Philadelphia Ballet invites Black dads to bring their kids to the Nutcracker

A man holds hands with his children next to a giant Nutcracker statue.

Lloyd Freeman, a board member of the Philadelphia Ballet, started the "Daddy and Me" initiative to encourage more men — particularly Black men — to bring their children to the ballet. He brought his two children, Ailey, left, and Beau, right, to a production of The Nutcracker. (Courtesy of HughE Dillon)

For generations, annual performances of the Nutcracker ballet has been an entry into the world of dance for kids.

This weekend, the Philadelphia Ballet expands that door to include Black men.

“Daddy and Me” is an initiative to encourage men to take their kids out to the ballet. On Sunday, 100 tickets have been reserved at a reduced rate: all fathers and father figures can get a ticket for $50 and one for their kids for $25. Those who take advantage of the package can attend a reception afterwards to meet the cast, and the other dads.

“It started as a small campaign for me to get about 100 of my friends, all dads, to come and bring their kids to the ballet. Open it up to more men, open it up to more children,” said Lloyd Freeman, a Philadelphia lawyer who sits on the board of the Philadelphia Ballet. “It kind of just expanded from there.”

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Freeman said the response to “Daddy and Me” has been “overwhelming.” Those 100 tickets sold out quickly. He said men in New York and Washington, D.C. — cities with renowned ballet companies doing their own Nutcrackers — are coming into Philadelphia with their kids to be part of “Daddy and Me.”

Two children smile and hold nutcracker figurines.
Ailey, 6, left, and Beau, 3, right, show off their own nutcracker figurines. (Courtesy of HughE Dillon)

It didn’t happen without stepping on some toes.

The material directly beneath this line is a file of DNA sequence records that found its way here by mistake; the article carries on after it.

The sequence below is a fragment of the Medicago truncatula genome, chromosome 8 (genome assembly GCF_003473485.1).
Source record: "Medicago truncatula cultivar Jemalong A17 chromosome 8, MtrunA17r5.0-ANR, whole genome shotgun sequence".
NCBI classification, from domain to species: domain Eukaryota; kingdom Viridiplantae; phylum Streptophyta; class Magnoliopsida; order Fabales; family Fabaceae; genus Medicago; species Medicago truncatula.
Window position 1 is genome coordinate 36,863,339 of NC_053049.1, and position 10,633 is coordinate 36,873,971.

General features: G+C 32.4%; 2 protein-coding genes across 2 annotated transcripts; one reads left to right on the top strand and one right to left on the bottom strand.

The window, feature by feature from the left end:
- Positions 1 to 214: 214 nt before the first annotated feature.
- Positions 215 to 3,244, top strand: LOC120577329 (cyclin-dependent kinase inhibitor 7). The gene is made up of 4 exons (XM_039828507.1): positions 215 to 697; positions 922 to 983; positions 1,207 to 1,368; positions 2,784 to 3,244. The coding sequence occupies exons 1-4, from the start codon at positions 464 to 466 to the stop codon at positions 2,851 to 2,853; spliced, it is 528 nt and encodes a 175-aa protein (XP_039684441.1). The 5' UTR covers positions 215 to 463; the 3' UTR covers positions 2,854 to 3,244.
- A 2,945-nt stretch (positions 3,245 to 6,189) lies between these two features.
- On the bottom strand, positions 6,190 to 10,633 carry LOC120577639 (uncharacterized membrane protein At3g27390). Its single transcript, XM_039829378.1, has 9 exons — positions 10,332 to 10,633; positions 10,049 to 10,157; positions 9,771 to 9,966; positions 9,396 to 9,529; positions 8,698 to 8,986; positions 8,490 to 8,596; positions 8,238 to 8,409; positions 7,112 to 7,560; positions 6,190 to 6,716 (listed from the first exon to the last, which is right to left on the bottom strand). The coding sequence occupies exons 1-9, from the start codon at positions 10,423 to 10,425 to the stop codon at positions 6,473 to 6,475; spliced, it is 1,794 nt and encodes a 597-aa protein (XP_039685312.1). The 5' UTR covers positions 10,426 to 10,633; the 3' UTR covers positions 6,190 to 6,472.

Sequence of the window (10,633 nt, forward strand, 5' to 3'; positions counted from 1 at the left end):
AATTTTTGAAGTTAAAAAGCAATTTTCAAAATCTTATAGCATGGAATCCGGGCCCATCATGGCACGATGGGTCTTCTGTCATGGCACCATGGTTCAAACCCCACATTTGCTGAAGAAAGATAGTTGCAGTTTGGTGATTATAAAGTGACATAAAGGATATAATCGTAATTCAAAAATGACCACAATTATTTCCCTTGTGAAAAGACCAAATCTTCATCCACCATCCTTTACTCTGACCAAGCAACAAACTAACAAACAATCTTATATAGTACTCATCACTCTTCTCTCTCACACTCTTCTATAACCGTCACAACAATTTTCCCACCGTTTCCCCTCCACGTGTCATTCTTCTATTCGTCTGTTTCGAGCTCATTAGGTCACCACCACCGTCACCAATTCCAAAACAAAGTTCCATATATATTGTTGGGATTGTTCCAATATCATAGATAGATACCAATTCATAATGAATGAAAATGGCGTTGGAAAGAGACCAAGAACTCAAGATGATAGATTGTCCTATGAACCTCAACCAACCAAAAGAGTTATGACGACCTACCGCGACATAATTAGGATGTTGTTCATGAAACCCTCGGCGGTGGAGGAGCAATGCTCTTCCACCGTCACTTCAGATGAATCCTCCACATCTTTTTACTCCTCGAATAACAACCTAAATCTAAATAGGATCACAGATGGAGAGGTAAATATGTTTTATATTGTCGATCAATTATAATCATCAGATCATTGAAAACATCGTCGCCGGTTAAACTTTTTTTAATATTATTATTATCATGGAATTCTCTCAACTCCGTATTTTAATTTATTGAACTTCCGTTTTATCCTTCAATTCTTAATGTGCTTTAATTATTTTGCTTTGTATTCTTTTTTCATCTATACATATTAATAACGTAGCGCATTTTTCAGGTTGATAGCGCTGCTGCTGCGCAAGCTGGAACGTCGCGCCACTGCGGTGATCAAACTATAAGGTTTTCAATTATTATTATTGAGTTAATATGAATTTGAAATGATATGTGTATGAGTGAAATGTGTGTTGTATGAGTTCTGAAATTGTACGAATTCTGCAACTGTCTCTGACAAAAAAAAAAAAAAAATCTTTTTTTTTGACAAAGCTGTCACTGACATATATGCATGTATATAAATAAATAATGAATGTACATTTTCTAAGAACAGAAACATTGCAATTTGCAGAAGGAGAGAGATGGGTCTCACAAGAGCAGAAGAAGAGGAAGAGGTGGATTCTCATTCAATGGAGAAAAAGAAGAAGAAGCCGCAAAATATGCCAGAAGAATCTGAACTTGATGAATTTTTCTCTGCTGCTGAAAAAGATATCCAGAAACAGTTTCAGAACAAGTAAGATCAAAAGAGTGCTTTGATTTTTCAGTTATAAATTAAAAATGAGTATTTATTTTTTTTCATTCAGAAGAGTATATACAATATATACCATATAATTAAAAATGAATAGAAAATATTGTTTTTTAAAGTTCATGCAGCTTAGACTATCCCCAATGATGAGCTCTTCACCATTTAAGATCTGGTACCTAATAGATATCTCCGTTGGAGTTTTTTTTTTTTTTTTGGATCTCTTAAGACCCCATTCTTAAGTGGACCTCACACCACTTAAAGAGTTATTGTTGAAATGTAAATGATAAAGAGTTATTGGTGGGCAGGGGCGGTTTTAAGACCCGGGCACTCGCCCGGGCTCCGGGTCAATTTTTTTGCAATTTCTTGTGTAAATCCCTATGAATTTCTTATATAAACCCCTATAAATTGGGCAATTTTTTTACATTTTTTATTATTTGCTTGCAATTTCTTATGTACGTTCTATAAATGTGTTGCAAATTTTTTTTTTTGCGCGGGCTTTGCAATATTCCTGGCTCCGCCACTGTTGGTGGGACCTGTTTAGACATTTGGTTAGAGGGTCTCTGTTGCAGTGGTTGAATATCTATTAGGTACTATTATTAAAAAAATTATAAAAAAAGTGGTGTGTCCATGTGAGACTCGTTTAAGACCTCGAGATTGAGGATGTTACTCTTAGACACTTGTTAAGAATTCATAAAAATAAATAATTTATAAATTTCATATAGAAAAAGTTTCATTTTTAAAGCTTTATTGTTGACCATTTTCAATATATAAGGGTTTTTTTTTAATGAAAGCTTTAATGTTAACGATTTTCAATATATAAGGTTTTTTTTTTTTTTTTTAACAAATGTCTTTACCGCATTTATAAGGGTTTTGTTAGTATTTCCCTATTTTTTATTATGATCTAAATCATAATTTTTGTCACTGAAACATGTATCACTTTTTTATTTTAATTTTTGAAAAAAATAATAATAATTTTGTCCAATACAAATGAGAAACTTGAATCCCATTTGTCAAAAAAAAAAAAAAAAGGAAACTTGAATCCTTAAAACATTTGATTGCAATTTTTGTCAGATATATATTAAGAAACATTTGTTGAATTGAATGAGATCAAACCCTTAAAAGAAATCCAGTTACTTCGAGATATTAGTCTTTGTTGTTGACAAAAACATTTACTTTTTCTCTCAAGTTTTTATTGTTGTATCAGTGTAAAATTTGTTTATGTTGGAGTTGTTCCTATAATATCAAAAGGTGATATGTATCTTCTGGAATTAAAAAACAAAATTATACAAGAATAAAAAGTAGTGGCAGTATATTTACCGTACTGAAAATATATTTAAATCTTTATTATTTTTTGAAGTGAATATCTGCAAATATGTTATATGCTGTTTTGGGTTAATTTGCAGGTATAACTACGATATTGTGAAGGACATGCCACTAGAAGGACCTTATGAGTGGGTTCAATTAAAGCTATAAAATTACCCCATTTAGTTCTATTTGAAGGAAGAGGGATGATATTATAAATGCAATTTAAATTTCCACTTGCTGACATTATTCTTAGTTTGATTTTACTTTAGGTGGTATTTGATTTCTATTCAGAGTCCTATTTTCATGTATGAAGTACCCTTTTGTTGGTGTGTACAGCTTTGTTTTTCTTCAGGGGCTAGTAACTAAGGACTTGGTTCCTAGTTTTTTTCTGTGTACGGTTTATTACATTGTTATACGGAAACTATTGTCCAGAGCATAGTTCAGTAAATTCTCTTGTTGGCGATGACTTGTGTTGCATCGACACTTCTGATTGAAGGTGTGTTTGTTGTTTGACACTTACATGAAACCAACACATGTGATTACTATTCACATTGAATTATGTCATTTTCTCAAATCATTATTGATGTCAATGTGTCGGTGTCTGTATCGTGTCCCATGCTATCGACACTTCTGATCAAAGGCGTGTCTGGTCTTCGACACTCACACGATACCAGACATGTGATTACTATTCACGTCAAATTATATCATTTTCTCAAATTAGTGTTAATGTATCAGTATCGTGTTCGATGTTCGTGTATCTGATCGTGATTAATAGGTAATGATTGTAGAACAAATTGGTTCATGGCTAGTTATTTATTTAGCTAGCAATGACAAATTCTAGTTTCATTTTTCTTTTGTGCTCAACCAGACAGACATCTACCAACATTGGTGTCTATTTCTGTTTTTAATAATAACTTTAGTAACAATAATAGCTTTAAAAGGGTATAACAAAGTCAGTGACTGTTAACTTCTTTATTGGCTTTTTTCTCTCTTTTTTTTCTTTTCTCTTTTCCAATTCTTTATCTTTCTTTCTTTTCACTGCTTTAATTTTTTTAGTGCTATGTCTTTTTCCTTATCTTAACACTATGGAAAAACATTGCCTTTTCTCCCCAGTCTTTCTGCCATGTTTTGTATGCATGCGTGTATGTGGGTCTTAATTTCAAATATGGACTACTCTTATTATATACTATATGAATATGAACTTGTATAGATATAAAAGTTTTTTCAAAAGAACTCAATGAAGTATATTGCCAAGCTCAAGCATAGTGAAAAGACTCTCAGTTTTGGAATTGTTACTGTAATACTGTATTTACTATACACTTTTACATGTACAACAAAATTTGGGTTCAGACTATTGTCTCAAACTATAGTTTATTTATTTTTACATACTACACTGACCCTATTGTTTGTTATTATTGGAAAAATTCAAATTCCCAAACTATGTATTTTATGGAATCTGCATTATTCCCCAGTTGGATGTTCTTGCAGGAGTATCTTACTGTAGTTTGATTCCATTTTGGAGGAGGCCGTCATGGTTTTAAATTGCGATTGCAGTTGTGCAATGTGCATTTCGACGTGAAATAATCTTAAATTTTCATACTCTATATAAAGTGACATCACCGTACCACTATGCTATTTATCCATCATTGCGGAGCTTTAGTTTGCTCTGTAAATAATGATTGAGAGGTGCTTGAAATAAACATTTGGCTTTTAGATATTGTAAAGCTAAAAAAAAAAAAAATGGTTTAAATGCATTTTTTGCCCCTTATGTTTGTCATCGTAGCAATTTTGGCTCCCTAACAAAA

“I got a number of moms and aunts and grandmoms who said, ‘Hey, what do you mean? I can’t get one of these tickets and come along?,’” said Freeman. “We’re going to make this a very special moment for the dads and the uncles and the godfathers, all the father figures to really make a powerful statement.”

You don’t have to be a father to get a cheap ticket to the ballet. A certain number of $25 tickets are available for every performance all season, and rush tickets — available an hour before curtain — are $10 for students and $25 for general audiences.

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Freeman, who is chief diversity and inclusion officer with the law firm Buchanan, Ingersoll, and Rooney, joined the board of the Philadelphia Ballet last May and saw that its audiences were out of proportions with the makeup of the city. There are relatively few Black audience members, and hardly any Black men.

“If you look at the art form generally and you look at ballet companies across the country, you are going to see audiences that are likely to be majority white. We want to change that,” Freeman said. “As someone whose life’s work is around the [Diversity and Inclusion] space, I’m never going to be satisfied. We can always do better with our diversity.”

A man holds hands with his two children as they walk down the steps.
Lloyd Freeman, a member of the board of the Philadelphia Ballet, started the “Daddy and Me” initiative to encourage more men — particularly Black men — to bring their children to the ballet. He brought his two children, Ailey, left, and Beau, right, to a production of The Nutcracker. (Courtesy of HughE Dillon)

Freeman said the Ballet has formed a diversity committee to explore strategies to welcome a broader range of audiences. In the 2021-2022 season, the Ballet began offering $25 tickets to all its productions, which they hoped would lower some financial hesitations about going to see dance.

For the Nutcracker, a lower ticket price for kids along with an opportunity to mingle might encourage people to bring their children.

“For individuals to see the dancers and talk to them about their stories and about their love of dance, that will inspire a new generation of audience goers,” Freeman said. “And also, hopefully, a new generation of dancers.”

Freeman will be there on Sunday with his own two kids, aged 3 and 6. His daughter, the oldest, had taken dance classes, but the pandemic forced her to stay away. The Nutcracker is part of her reintroduction to the world of dance.

“She’s at least been exposed to the music, but she has not seen the full shows. I am looking forward to seeing her face light up,” Freeman said. “My three-year-old, I’m just looking forward to him sitting in one spot for the entire show.”

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